Here is my short story, written for the Halloween Blog Hop. Like the blog hop, this story is rather experimental in nature. It's written in a voice I've never tried before, and I honestly don't know if I've pulled it off. But, hey, I figure the best way to grow is to try new things, so consider yourself my guinea pig.
A very big "thank you" to everyone who's participated. I've had a lot of fun with this. I hope you have, too.
Here's the links to everyone's blogs. It occurred to me rather belatedly to also put them here. Be sure to check them out for some Halloween goodness!
by Sara C. Snider
[dropcap style="font-size: 60px; color: #8f1f1f;"]I[/dropcap] was twelve years old when I saw it: a twinkling in the forest, like a hundred glow bugs flitting between the trees. I begged Ma to let me outside. I had a jar I used to catch glow bugs, ladybugs or any kind of bug, really. Except for butterflies. Never had the heart to catch them—afraid I’d hurt their wings. Anyway, Ma said no, that it was too dark and cold to let me go running around in the forest at night. Said I’d catch my death. I used to wonder how anyone could catch a death. Would it be like catching bugs in a jar? Or would you need something bigger, like those bear traps I seen in the forest that Ma said I shouldn’t touch?
Normally I listened to Ma, but that night was different. I never seen anything like those lights and I couldn’t leave them be. So when Ma went to bed, I snuck out real quiet. Left my shoes behind so I wouldn’t make any noise. The night was cool, and the grass was damp against my feet. I remember now that the night was silent. There were no crickets chirping or trees rustling. I ought to have thought that strange, but I didn’t. I was only twelve.
When I got to the forest I remembered I had forgotten my jar. I thought about turning back when I saw her: a beautiful lady with long, black hair. Her dress was white and she wore on her head a wreath of golden leaves and red rose hips. I thought wearing a crown of leaves strange, but then she smiled at me and it didn’t seem all that strange anymore. She walked towards me, and I remember the way the light shone on the trees around her. It was like she had a light all her own, as bright as the moon.
“Hello,” she said to me. “What’s your name?”
I smiled at her, but didn’t say anything. I felt so giddy and foolish. I realize now how queer she was. Her eyes were black and her fingers long and bony, like the shadows the elm tree cast on the walls at night. Her skin was a bluish color, like Uncle Redmond after he passed. But at the time I thought her beautiful, and, when she held her hand out to me, I took it.
We walked for a time, deeper into the forest. She didn’t say anything, and so neither did I. But after a while, the sticks and rocks on the ground started to hurt my feet. I told her as much, and so she picked me up and carried me. Now, I hadn’t been carried like that since I was real small. I was twelve years old, and it rankled me to be carried around like a baby. I almost told her as much, but my feet were awfully sore and so I held my tongue. I remember smelling her breath as she held me—a mixture of spices and dirt and old meat.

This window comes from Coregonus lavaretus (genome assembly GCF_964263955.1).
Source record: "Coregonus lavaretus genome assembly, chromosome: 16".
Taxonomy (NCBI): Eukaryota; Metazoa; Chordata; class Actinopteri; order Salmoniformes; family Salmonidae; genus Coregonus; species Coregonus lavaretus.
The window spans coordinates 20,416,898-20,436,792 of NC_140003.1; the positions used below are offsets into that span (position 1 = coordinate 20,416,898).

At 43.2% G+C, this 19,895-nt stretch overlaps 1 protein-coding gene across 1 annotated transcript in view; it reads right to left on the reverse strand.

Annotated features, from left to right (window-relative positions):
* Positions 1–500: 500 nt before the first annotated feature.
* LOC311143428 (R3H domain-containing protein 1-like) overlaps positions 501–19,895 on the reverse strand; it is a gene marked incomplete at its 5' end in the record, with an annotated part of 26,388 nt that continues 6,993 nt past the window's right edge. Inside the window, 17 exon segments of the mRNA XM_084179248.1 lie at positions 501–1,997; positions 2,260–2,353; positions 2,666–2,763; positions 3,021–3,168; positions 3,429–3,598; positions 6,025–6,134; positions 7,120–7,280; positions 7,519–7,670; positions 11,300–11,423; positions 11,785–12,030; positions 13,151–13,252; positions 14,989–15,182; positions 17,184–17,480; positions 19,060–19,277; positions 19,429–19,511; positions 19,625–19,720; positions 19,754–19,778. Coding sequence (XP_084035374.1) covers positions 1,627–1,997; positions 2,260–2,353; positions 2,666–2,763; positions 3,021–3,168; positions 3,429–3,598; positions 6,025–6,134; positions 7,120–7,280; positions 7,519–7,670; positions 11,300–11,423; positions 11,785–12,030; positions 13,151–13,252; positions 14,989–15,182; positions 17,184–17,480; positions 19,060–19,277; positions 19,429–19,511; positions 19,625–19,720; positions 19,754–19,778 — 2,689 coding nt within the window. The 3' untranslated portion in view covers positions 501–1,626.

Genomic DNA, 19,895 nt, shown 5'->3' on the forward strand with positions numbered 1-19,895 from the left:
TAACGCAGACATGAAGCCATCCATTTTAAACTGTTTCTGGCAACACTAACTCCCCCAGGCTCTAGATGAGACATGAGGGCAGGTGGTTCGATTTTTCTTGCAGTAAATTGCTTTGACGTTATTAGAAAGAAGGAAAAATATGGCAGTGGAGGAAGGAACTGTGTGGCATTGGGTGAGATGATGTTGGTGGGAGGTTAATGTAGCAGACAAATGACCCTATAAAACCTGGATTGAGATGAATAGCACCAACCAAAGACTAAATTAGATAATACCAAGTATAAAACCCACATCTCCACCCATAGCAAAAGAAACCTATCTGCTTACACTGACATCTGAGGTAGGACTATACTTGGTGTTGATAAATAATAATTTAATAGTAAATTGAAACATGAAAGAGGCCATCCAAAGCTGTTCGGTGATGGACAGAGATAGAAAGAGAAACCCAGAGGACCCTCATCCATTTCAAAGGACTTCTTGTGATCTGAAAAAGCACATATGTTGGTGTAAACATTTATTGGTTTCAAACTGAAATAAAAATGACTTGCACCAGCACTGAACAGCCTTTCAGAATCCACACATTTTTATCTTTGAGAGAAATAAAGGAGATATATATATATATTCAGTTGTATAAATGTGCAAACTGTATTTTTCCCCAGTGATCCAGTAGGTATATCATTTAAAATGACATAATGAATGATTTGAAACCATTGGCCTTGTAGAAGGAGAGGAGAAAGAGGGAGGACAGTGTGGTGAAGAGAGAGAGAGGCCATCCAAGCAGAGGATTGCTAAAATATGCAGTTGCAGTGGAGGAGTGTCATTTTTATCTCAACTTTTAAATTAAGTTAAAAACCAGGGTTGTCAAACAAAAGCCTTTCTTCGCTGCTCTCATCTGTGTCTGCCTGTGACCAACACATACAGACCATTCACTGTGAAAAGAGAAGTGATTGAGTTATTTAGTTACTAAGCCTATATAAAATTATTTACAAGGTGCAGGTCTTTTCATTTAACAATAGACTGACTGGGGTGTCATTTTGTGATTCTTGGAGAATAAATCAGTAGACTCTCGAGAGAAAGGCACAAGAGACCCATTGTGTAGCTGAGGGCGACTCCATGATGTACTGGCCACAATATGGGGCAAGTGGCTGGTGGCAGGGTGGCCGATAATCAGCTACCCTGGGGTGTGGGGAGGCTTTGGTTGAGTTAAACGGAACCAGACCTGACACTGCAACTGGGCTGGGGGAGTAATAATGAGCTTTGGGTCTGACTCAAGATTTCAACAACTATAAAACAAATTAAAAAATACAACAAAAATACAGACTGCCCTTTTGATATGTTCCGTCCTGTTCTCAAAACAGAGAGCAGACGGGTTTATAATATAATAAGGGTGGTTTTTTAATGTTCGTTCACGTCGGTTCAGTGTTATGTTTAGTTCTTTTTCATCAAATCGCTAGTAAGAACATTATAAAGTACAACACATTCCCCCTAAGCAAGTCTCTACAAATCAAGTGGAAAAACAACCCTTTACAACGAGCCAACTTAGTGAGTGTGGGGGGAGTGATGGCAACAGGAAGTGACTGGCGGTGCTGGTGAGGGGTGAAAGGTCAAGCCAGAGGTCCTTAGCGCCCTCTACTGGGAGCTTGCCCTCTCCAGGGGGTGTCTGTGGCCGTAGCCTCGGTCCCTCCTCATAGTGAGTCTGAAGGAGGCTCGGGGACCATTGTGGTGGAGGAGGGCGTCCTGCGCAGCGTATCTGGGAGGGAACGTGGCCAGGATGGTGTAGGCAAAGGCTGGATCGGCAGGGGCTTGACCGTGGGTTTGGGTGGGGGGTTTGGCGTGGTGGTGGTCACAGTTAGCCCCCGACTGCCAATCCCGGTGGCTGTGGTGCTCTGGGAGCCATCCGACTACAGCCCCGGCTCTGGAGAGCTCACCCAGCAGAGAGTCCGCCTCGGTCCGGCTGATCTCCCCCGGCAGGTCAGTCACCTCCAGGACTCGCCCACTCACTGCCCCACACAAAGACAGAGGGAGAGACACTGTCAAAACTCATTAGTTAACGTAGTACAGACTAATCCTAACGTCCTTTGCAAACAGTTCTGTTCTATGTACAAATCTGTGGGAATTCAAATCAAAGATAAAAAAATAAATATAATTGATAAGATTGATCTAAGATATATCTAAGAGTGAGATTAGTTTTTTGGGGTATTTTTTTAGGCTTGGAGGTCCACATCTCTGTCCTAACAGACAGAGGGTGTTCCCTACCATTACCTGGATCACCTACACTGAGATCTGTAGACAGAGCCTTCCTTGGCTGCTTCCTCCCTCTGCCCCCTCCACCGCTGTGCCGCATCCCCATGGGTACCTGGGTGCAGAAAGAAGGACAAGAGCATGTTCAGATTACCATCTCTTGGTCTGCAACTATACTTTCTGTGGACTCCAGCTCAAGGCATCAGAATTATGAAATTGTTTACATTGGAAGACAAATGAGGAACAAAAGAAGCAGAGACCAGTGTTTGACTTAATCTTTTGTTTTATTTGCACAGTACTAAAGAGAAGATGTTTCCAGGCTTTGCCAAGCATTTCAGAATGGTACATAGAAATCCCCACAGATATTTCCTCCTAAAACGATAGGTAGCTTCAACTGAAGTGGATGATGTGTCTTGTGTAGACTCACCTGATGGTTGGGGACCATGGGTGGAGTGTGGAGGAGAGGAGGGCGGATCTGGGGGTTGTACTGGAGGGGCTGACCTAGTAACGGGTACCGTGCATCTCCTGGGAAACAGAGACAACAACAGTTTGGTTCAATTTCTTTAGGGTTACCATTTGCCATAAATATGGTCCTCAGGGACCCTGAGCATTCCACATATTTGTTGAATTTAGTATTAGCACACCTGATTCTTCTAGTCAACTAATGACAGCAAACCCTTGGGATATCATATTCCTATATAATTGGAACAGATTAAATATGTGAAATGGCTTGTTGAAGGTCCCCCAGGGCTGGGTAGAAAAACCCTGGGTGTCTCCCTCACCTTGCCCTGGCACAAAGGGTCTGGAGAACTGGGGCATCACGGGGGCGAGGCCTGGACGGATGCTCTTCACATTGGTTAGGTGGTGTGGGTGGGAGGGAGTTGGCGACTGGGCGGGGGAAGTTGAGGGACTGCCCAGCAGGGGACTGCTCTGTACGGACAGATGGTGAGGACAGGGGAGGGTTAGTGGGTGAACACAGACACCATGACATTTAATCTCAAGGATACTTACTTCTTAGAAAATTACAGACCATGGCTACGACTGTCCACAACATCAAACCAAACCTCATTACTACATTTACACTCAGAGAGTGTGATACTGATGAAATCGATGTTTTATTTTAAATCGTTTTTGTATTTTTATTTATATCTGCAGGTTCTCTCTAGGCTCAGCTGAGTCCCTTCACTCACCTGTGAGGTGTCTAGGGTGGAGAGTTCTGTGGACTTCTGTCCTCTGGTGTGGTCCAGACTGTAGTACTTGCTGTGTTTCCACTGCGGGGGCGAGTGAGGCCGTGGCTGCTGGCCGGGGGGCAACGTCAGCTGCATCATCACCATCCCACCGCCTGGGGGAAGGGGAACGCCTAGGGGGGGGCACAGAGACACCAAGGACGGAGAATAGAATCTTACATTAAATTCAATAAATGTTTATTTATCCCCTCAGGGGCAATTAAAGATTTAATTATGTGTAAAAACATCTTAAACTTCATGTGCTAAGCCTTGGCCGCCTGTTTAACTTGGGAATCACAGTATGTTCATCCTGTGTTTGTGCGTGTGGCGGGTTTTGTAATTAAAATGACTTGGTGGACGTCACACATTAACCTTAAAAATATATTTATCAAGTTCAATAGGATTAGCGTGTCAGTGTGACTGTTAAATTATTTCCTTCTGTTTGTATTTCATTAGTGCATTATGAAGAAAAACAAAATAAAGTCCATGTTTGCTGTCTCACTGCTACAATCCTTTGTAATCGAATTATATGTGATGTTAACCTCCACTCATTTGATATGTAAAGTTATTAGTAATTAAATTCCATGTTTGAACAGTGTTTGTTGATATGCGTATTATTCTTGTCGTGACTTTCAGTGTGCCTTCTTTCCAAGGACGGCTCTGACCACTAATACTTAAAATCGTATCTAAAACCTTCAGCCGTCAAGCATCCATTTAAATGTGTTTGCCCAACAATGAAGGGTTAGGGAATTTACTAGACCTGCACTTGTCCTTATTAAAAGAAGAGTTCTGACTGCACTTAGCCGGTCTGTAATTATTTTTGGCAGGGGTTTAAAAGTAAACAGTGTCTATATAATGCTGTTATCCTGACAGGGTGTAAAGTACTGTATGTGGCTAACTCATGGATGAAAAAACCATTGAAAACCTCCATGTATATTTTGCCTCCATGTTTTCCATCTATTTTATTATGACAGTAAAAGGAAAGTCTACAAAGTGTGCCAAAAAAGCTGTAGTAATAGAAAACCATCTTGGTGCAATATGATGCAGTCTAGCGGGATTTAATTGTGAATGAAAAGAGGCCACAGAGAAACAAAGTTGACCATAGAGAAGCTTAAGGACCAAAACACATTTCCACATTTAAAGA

I kept watching that strange light glowing on the trees as she moved. I must have fallen asleep for a bit, ‘cause the next thing I knew she was setting me on the ground. She put me on something soft, like a bed, but it felt damp and woolly like moss. The glow around her had dimmed, and I remember thinking how empty and black her eyes looked, and how ashen her skin was. She wasn’t nearly as beautiful as I thought in the forest, and the look in those dark eyes of hers now frightened me some.
I made to leave, but she pinned me down with a bony hand. She smiled, then—a twisted sort of expression. I never seen anything so terrible. I panicked; I’m not ashamed to say it. You’d have too, if you’d seen that hungry look in her eye. I scrambled for a bit, thrashing and flailing. I managed to break free, and I fell from some sort of table and on to the ground. The air was knocked right from me, and I lay there gasping as I tried to catch my breath. That was when I saw the bones strewn about, and the old pairs of shoes thrown into a corner. The shoes were about my size, and I got real afraid, then.
I felt her hands on my back, and my heart was thumping so hard and my ears were buzzing. I grabbed a bone; it was broken and all sharp at one end. I turned ‘round and jabbed at her hand with it. I must have struck her, for she made this awful screeching noise. Loud and high, like a bird. I ran, then. Out of the ramshackle house she had taken me to and into the forest.
I could hear her behind me, huffing and wheezing and rustling through the brush. I ran faster than I ever had. I don’t remember my feet hurting anymore, I just remember wanting to get home. The sun was starting to come up then, and I could see my way through the forest. A good thing, too, else I might’ve missed that bear trap laid out among the leaves. I jumped over it, and kept on running. But she must've missed it, ‘cause I heard a loud snap, and then that bird-like keening again.
I got back home before Ma had woken, and I crept back into bed and cried into my pillow until I fell asleep. Ma woke me later for breakfast, but I never did tell her what happened. I didn’t want to get into trouble for sneaking into the woods at night. I kept an ear out for any word on someone getting caught in one of those bear traps, but I never heard anything. I went back into the woods some years later, trying to find that woman’s house. But I never found that, either.
I spent some time telling myself it had all been a dream, and sometimes I believed it. But I stopped catching bugs in jars, and I stopped wondering how you could catch a death. I figured I knew more on that than any twelve-year-old ought, and you just don’t get knowledge like that from dreams, you know?